Understanding Vitamins and Minerals




A vitamin is a nutrient that is required in tiny amounts and is essential for smooth metabolic reactions to take place in your body. Most of these vitamins cannot be produced by the body, and therefore they must be obtained from your diet.

Vitamins are essential for the normal growth and development of human beings. Vitamin deficiencies may be primary or secondary. A primary deficiency is when you do not get enough vitamins through your diet whilst a secondary deficiency is when an underlying disorder prevents or limits the absorption of the vitamin into your body.

This could be due to you making damaging lifestyle choices such as smoking, excessive alcohol or certain medications that could interfere with the vitamin working as usual. The best way to maintain a healthy flow of vitamins in your body is to eat a wide variety of foods. This ensures that you will never suffer from primary vitamin deficiency.

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On the other hand, a restrictive diet that is generally associated with weight loss can cause prolonged vitamin deficits and these can lead to painful and even perhaps deadly diseases. Therefore, it is crucial that you increase your intake of vitamins when trying to lose weight. It is also important to realize that human bodies are unable to store most vitamins and that you must therefore consume vitamins on a regular basis to avoid deficiency.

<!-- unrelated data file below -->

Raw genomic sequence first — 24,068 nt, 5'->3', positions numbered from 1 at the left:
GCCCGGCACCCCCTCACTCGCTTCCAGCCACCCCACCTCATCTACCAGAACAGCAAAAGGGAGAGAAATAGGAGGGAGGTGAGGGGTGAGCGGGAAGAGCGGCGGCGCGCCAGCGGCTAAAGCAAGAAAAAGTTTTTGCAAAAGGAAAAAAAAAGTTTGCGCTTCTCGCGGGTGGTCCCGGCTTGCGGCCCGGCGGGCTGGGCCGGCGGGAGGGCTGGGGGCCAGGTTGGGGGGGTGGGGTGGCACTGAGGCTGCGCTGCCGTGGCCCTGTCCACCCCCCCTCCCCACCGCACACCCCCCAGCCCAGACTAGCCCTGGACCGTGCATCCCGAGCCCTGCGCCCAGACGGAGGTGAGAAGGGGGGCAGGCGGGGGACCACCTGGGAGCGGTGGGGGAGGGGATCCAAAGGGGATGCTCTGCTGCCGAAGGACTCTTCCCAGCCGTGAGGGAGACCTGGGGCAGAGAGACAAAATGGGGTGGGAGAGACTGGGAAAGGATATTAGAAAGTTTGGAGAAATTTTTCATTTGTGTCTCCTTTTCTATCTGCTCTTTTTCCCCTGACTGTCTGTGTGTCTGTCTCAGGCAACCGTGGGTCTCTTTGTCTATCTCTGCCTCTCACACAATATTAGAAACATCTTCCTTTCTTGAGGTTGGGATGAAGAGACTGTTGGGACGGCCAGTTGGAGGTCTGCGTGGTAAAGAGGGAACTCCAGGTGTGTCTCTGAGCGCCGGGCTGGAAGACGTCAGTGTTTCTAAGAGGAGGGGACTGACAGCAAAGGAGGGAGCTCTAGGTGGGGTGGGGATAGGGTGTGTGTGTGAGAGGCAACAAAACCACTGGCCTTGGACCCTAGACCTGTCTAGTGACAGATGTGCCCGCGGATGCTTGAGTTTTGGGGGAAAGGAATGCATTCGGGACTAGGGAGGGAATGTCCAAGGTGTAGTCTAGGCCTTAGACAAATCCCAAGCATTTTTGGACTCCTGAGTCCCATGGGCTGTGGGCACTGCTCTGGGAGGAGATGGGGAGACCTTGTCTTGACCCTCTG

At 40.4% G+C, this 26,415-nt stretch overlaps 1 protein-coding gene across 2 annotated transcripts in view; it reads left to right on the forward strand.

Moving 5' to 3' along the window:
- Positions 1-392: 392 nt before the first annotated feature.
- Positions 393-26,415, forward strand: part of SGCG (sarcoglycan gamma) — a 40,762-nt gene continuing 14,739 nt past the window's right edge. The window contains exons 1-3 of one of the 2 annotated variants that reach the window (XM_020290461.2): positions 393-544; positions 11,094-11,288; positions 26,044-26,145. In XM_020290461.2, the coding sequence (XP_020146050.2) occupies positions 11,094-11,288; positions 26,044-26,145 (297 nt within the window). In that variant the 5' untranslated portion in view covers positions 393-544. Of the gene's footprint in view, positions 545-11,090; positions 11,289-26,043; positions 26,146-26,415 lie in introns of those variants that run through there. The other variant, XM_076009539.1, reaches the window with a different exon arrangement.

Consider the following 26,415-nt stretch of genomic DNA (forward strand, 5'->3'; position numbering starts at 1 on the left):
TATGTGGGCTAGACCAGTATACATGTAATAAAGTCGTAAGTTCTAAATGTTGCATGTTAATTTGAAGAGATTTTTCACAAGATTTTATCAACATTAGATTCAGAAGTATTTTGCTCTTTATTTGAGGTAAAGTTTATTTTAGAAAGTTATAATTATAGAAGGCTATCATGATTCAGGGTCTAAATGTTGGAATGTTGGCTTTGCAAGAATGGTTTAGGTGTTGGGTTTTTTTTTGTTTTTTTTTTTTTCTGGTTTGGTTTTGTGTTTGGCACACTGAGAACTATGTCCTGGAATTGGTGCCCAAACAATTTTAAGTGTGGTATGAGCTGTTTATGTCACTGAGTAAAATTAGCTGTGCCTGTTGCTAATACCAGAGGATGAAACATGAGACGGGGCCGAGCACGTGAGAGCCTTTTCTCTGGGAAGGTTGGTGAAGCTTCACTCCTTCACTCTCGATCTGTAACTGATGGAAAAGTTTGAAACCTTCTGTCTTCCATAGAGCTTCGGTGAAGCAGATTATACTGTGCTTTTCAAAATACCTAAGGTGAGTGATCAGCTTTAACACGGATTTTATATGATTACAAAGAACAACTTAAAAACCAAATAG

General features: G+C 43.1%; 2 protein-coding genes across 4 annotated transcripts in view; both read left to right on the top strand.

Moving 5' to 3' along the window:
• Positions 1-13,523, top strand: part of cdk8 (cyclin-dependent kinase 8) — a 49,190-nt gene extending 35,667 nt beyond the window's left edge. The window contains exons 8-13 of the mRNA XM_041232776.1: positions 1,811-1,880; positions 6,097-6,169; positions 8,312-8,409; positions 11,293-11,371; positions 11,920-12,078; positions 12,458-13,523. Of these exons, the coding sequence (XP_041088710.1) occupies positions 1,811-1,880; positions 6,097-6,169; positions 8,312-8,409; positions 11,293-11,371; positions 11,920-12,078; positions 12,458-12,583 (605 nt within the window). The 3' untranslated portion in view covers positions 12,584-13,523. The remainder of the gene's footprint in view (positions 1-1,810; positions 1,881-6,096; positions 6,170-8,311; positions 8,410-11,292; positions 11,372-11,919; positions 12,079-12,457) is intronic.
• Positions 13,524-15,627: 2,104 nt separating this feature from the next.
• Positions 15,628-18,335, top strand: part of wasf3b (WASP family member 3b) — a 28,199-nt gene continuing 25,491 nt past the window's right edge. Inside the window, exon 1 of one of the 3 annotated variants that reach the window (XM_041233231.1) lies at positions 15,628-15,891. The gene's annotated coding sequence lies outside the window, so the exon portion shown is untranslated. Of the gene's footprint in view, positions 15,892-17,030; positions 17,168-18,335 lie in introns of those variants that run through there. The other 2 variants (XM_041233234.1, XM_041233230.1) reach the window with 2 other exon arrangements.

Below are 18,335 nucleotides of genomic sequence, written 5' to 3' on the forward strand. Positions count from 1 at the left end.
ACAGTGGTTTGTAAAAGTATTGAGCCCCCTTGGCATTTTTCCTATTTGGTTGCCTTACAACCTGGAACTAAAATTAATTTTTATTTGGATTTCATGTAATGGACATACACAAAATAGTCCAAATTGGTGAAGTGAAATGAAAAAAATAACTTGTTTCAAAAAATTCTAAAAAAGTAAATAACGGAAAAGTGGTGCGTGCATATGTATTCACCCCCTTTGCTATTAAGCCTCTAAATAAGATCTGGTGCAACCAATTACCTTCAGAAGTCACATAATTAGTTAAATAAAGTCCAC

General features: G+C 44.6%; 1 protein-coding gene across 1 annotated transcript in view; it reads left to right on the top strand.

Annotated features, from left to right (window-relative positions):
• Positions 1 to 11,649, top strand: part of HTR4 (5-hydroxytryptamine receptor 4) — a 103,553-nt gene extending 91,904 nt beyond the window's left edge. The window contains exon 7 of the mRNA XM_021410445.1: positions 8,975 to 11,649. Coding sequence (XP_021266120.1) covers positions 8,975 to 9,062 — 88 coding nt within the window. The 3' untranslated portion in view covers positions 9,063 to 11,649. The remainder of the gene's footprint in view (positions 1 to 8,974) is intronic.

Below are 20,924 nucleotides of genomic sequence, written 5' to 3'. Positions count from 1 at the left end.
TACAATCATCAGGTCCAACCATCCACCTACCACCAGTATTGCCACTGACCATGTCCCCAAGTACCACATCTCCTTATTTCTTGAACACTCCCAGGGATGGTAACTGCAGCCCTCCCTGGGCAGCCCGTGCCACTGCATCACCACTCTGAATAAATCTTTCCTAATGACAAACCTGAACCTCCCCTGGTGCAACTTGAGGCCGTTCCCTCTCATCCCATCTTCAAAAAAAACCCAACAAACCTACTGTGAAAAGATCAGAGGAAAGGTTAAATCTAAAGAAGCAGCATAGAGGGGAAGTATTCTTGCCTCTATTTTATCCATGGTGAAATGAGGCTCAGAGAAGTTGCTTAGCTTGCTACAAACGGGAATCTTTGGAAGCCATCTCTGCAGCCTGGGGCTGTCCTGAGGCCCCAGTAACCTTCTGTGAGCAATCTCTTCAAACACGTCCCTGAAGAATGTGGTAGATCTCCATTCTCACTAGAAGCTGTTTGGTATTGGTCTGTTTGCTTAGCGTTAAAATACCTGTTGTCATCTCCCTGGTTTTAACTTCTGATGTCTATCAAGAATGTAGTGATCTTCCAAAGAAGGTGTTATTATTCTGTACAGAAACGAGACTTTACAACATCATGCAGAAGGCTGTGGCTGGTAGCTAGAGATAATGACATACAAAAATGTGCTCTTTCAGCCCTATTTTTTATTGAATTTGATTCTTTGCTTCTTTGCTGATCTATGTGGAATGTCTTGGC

Dietary supplements containing vitamins are used to ensure that the required amounts of nutrients are obtained on a daily basis, if the right amounts of the nutrients cannot be obtained through a varied diet.

Vitamins are found in a wide variety of foods and they fulfil many general or specific functions. These are the catalysts that spark off essential bodily processes or ensure that they work successfully. They also help to protect the body against infection, diseases and damage, and maintain general good health.

Vitamins are grouped into water-soluble types – vitamins C and B group – and fat-soluble types – vitamins A, D, E and K.




Water-Soluble Vitamins

The body does not store water-soluble vitamins for any length of time and excess intakes are excreted, so the diet must include regular supplies. These vitamins also seep out of food into cooking liquids. They are sensitive to heat and light, and the levels in food diminish with staleness.

Even though the fat-soluble vitamins are stored in the body, they are still required regularly but they can be eaten to excess. These vitamins are not as easily lost during food preparation and boiling, but they are lost with fat during roasting, frying and grilling.

Vitamin C

Found in fruit and vegetables. It is essential for healthy tissue and known as the vitamin that is vital for good skin. It is necessary for the process of absorbing and utilizing other nutrients, usch as iron. Vitamin C is also an antioxidant, helping to protect the body and repair any damage caused by free radicals.